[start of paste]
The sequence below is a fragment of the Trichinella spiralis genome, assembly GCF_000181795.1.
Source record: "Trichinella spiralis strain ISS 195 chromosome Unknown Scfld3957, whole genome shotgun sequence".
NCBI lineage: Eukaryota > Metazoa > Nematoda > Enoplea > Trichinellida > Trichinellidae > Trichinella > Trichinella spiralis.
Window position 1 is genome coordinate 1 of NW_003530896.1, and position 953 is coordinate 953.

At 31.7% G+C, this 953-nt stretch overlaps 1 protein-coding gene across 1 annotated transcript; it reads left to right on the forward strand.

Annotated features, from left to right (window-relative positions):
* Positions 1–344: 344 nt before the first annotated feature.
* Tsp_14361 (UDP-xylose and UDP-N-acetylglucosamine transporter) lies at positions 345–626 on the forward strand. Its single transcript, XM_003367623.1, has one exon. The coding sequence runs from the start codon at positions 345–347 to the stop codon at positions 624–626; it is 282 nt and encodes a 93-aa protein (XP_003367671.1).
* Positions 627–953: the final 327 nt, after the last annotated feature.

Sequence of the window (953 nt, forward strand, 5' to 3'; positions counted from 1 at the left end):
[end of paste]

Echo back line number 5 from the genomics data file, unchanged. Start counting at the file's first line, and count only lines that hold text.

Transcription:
At 31.7% G+C, this 953-nt stretch overlaps 1 protein-coding gene across 1 annotated transcript; it reads left to right on the forward strand.